BIO:  Angela Grogg is a founding member of Hope after Rape Conception and a pro-life speaker and blogger for Save The 1.  Her 14 yr old daughter conceived a son through rape.  Finding out early on that Missouri had no laws to protect rape victims and their children, she tirelessly lobbied to change that and on 8/28/12, SB 638 became law, protecting victims and their children from being victimized further by the rapist. Angela is also post-abortive. 
Wednesday, June 8, 2016

If You Talk To Me About Exceptions I Will Show You My Life, by Feleica Langdon

When I was born I had a rough start.  I was having seizures, fluid on the brain and my lungs
almost collapsed.  I spent several weeks in the hospital in St. Johns, New Foundland, Canada.   Eventually, the doctor’s ascertained that I have Turner Syndrome. Only 2% of girls with my condition survive to birth. 76% of those like me who are diagnosed prenatally are aborted – never even given the chance to survive. Not only did I survive natural death and escape abortion, I was born on my due date. You see, I was a fighter even in the womb.

My parents didn't know I had any heath issues until my birth, but when I got older I began to understand the gravity of my diagnosis and the numbers of children who are aborted, So when I was in high school, I asked my mom the tough question: "If you had known I had Turner Syndrome, would you have aborted me?"  Her response was, "More than likely – yes." Although that hurt me deeply -- and it still does -- I had learned to put that aside and focus my energy on making the most of my life, despite the painful reality. A nurse once encouraged me, "You are not Turner's with a little bit of Feleica, you are Feleica who just so happens to have Turner's, so do not let your diagnosis define you." There were profound words for me which I took to heart.

I have a sister who is four years older than me, and she was born healthy. We were both raised very well, and I never felt like I was treated differently because of my diagnosis. Because of the pain of hearing my mother say she would likely have aborted me, I never brought this up to my dad because I knew I couldn't handle hearing him say it too.

I am now 29 years old, happy, healthy and thriving. I get to experience the love of my God and my spouse; I get to get kisses good morning and kisses good night; I get to go to work and provide for my family; I get to make my nephew laugh; I get to lay down and watch the stars; I get to sing in the shower and laugh with love ones so hard my stomach hurts; and, I get to give back to the world what life gave to me

As far as my diagnosis, my fertility is what's affected me today. I am unable to have biological children, but I have a husband who loves me despite this.  We met seven years ago via a dating website.  He's also from New Foundland.  I had immediately let him know my diagnosis and that I'm unable to bear children, because I knew that it was important for me to find someone who would love anyway.  My husband said, "The grounds for me loving you is not dependent upon whether or not you are able to have children."  He says, "I love you for you." His whole family has been great and treated me me wonderfully. Today we enjoy life with our dogs and we enjoy being an aunt and an uncle to our nephew.

My husband and I are very active in the pro-life movement, especially advocating for those who don't get as much support by those who claim to be pro-life -- the “exceptions.”  It was very important to me that my husband was pro-life when we met.  I got involved in activism about four years ago, then my husband began getting involved as well.  Doing pro-life volunteer work together has drawn us closer because we're doing something that means so much personally to both of us.  My mom is pro-choice to this day and is not at all happy that I'm involved in pro-life activism, but I am compelled to advocate for the lives of the vulnerable, as well as for families who are faced with a difficult pre-natal diagnosis.  Families need resources and encouragement, NOT a “way out.”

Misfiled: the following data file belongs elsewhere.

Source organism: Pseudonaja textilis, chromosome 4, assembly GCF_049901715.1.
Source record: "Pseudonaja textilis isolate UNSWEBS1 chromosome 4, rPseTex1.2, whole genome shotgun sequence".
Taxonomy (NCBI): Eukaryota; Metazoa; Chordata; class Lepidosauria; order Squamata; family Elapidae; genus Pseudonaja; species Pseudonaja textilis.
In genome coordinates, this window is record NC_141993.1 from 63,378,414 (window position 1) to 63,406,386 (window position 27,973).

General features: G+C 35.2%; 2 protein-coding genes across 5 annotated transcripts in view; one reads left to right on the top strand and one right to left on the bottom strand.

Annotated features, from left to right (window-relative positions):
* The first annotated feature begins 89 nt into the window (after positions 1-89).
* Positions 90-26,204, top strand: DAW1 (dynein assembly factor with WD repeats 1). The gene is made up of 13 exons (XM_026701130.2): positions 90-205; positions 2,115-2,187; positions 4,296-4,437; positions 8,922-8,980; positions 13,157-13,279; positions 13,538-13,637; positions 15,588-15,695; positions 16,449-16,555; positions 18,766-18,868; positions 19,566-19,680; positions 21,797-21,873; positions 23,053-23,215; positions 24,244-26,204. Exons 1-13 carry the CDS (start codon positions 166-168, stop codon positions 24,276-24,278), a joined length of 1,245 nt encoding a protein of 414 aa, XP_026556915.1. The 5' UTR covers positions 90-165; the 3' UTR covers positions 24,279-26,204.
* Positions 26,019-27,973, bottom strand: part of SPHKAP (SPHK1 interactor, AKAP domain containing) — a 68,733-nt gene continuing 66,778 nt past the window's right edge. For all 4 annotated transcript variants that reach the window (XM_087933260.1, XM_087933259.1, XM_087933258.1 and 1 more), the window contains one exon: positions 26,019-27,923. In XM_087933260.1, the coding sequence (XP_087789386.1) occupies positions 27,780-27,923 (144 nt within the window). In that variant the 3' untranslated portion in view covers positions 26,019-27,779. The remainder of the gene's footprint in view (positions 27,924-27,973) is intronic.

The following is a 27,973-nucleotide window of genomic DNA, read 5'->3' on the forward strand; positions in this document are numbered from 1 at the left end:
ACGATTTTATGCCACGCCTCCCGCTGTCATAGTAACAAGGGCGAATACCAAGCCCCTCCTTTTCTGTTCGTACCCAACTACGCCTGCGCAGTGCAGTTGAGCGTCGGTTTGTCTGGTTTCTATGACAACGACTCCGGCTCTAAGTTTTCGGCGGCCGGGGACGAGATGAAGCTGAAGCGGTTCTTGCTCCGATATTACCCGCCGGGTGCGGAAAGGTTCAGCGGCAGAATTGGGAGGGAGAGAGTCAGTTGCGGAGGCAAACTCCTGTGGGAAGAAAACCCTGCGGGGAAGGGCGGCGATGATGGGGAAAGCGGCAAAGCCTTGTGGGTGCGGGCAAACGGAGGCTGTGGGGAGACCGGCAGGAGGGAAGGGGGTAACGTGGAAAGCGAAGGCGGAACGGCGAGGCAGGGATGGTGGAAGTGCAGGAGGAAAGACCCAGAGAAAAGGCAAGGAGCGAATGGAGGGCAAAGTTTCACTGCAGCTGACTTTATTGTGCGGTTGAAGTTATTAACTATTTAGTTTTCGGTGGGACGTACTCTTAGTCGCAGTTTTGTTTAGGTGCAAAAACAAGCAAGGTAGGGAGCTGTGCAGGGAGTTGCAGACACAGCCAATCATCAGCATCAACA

I want to use the health I've been given to advocate for those who don't have a voice and for the pregnant women who need someone to reach out to them.  I am fueled even more because there are advocates who support exceptions.  No exceptions should be allowed!  Without us advocating on behalf of those who are devalued and dehumanized as the exceptions, more women and families would feel their only option is to abort. We are here to listen, comfort and connect them to life-affirming resources. That's why it's so important for me and for others to speak out.

As a case in point, I recently posted a meme I created with me image, and these words:  "No matter my diagnosis, I still matter."  A woman who was told that her child had Turner's Syndrome and was encouraged to abort commented under my meme, "I wish I had seen this when I was pregnant."  She had not aborted her child, but was under pressure from her family to abort, and she felt this was something positive she could have shared with all of them to open their eyes.

For parents dealing with a challenging prenatal diagnosis, please hang in there. I can't tell you what the future will look like, but I can tell you the doctors were wrong about mine.  For parents raising a child with anomalies, focus on helping them to discover the gifts they have to give to this world instead of their limitations.  Avail yourselves of the resources and support which are at your disposal. Join our Save The 1 Carry to Birth group on Facebook for more support.

If you talk to me about exceptions, I will show you my life.  But it’s not just about me.  It's about all those who are being targeted because they cannot speak for themselves.  We deserve a chance!



BIO:  Feleica Langdon is a wife and Home Support Worker, residing in Gander, New Foundland and Labrador, Canada.  She’s also a pro-life blogger and Facebook Page Editor for Save The 1 and started a support network on Facebook called Support For Pro Life Advocates Worldwide.